Cuccinelli had more heat to shed on this theme:
AUDIO: Ken Cuccinelli alleges that climatologists admit they cannot reproduce global warming data.”
“Britain’s Daily Mail even quoted the head climatologist at the center of the Climate-gate controversy saying he couldn’t reproduce the temperature data that he and his colleagues used to convince the world, including the EPA, of impending global warming. And it’s generally admitted at this point that while the climate models used to be argued to predict constant warming here on Earth, that the Earth in fact hasn’t warmed in the last 15 years.
AUDIO: Ken Cuccinelli alleges climatologists admit to making up climate change data.”
“As someone who has an engineering background, look, I can tell you that for scientific research to be credible, the data has [sic] to be verifiable, it has [sic] to be repeatable. And the data the EPA relied on is neither of those things, neither verifiable or [sic] repeatable. And it even looks like some climatologists have admitted that much of the data was made up, or at least the conclusions from the data were made up. And that’s what the EPA has been relying on.”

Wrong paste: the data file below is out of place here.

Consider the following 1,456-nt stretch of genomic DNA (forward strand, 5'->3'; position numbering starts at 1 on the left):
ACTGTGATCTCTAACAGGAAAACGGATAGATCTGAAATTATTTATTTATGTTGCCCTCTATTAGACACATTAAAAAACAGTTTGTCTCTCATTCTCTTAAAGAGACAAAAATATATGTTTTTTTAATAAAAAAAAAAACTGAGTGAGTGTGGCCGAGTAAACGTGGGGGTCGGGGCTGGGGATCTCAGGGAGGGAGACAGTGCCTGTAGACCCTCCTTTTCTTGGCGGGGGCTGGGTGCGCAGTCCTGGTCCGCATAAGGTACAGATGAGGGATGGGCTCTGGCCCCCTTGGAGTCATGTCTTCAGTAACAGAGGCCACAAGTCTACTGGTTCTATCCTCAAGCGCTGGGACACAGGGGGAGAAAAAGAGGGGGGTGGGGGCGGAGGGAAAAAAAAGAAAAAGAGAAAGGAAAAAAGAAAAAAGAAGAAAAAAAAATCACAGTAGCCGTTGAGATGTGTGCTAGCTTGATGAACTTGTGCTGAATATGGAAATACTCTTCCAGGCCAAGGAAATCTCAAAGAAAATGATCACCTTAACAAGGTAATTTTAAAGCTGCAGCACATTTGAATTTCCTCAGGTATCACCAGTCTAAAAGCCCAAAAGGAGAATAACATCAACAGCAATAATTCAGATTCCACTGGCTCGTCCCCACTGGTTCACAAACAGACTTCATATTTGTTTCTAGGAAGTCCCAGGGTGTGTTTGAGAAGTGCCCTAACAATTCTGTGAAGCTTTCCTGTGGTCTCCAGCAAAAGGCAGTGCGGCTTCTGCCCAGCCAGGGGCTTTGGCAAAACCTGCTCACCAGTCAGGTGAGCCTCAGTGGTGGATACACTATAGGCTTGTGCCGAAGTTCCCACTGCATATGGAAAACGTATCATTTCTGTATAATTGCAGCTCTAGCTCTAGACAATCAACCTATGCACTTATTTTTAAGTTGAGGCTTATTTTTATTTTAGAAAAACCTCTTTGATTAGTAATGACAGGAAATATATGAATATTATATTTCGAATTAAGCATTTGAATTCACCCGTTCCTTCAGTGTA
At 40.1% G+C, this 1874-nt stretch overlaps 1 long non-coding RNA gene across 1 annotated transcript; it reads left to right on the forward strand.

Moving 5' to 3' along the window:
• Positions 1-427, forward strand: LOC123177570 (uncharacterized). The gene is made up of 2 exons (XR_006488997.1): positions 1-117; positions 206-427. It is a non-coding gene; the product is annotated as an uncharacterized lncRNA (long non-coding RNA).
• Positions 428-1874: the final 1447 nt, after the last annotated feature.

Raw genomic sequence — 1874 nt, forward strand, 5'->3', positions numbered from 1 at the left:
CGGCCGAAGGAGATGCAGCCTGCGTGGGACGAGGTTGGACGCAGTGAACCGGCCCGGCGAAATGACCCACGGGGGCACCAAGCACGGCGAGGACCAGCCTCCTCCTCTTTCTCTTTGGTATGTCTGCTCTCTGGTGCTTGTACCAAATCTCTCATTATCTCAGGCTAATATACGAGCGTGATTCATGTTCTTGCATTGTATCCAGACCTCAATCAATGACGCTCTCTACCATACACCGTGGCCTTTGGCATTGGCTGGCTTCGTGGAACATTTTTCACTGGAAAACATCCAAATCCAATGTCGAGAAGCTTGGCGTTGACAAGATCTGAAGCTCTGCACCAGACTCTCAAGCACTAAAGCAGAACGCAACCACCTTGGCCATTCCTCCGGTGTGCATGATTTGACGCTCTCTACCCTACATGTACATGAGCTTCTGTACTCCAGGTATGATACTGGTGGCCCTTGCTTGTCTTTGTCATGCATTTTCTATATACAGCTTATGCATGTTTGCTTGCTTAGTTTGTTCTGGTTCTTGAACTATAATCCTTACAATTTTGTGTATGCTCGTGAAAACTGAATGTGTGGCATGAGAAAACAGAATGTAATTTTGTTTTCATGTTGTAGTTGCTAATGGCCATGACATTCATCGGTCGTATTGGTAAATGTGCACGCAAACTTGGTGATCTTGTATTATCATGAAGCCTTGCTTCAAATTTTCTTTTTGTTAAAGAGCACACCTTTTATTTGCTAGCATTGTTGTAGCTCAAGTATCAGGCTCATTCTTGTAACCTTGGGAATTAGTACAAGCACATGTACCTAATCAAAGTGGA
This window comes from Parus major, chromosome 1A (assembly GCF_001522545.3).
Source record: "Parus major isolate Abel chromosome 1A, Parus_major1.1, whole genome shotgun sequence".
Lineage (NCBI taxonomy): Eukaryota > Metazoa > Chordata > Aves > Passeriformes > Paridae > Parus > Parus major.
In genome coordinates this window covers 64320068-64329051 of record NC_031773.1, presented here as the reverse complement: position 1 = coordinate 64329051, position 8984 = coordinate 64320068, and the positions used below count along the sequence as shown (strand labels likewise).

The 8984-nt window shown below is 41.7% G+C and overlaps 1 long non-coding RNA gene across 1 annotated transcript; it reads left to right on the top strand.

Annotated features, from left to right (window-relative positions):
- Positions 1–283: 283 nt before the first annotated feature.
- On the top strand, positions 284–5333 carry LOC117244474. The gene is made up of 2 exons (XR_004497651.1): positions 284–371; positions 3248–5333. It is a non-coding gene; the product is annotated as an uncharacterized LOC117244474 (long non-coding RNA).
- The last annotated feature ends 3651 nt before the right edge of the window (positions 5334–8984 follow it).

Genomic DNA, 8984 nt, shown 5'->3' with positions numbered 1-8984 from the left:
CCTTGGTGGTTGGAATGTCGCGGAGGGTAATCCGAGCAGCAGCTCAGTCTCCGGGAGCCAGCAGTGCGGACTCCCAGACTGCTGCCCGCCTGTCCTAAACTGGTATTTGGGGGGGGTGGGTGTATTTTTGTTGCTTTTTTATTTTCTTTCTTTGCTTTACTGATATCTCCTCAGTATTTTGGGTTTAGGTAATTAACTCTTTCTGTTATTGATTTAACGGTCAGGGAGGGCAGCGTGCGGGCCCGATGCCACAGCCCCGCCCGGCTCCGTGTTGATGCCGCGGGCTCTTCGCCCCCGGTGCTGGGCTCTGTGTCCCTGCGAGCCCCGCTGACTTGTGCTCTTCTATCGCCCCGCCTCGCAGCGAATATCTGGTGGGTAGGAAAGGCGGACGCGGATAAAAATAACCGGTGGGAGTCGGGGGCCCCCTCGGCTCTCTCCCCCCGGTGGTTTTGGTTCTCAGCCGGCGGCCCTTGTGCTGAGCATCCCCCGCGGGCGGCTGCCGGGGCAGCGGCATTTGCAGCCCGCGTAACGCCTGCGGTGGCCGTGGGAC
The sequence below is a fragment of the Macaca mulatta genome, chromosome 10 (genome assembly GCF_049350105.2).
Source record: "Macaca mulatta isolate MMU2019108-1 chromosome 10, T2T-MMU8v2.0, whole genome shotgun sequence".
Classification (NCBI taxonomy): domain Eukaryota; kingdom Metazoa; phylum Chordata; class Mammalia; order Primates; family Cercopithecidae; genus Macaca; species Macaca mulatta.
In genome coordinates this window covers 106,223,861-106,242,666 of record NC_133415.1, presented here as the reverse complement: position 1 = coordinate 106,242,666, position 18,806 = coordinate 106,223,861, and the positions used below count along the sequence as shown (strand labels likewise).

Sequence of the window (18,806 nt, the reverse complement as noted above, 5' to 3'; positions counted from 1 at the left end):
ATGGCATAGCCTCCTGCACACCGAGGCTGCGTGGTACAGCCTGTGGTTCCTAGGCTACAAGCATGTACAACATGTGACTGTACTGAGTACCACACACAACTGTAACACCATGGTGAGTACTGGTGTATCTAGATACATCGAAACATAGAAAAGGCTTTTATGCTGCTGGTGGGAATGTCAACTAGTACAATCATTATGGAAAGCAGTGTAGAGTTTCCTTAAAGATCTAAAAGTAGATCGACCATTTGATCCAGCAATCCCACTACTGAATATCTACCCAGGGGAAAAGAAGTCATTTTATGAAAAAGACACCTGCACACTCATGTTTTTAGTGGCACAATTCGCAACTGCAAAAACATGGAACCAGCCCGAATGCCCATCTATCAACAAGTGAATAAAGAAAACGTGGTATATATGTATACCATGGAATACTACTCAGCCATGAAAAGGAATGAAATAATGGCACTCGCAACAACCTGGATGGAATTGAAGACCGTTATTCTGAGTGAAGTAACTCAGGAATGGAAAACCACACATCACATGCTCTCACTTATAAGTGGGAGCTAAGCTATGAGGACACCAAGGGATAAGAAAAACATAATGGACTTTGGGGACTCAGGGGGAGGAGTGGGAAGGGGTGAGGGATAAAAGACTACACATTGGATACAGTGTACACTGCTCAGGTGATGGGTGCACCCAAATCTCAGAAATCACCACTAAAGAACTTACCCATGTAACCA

TCR agrees that data have to be verifiable, and that they have to be repeatable. TCR would like to take Cuccinelli’s argument a bit further. When invoking what he later calls “good science” to advance one or another public policy, policymakers and the scientists advising them should consider all relevant data. They should be honest about uncertainties in the data and theories underpinning a particular policy position, and that they should not misrepresent what is currently understood. (As a college instructor of subjects such as biology, geography, meteorology, and oceanography, TCR would also appreciate it if people cite proper sources—the Daily Mail article Cuccinelli cited in one of the quotes above was actually a rewrite of a story that originally appeared on the BBC’s Web site.)
Some months ago, TCR sent Cuccinelli a set of questions based upon the claims the attorney general made in his press conference. The goal was to asses the attorney general’s understanding of the science he criticizes. Below is the text of TCR’s email to Cuccinelli spokesman Charles E. James:
Dear Mr. James:
Thank you for sending me information about the challenge to the EPA finding on climate change yesterday. I am preparing a follow-up story on the announcement for publication. Below are some questions I have for the attorney general or one of your staff.
1) What will the commonwealth have to prove in order to prevail in the courts and with the EPA?
2) Has the attorney general evaluated the probability of achieving these objectives?
3) If so, what are the odds that the commonwealth with succeed?
4) Does the attorney general have an estimated budget for the total cost of these challenges? If so, I would like to have a copy of the estimated costs.
5) How much money has been spent so far — in terms of filing fees, research and preparation time, etc.?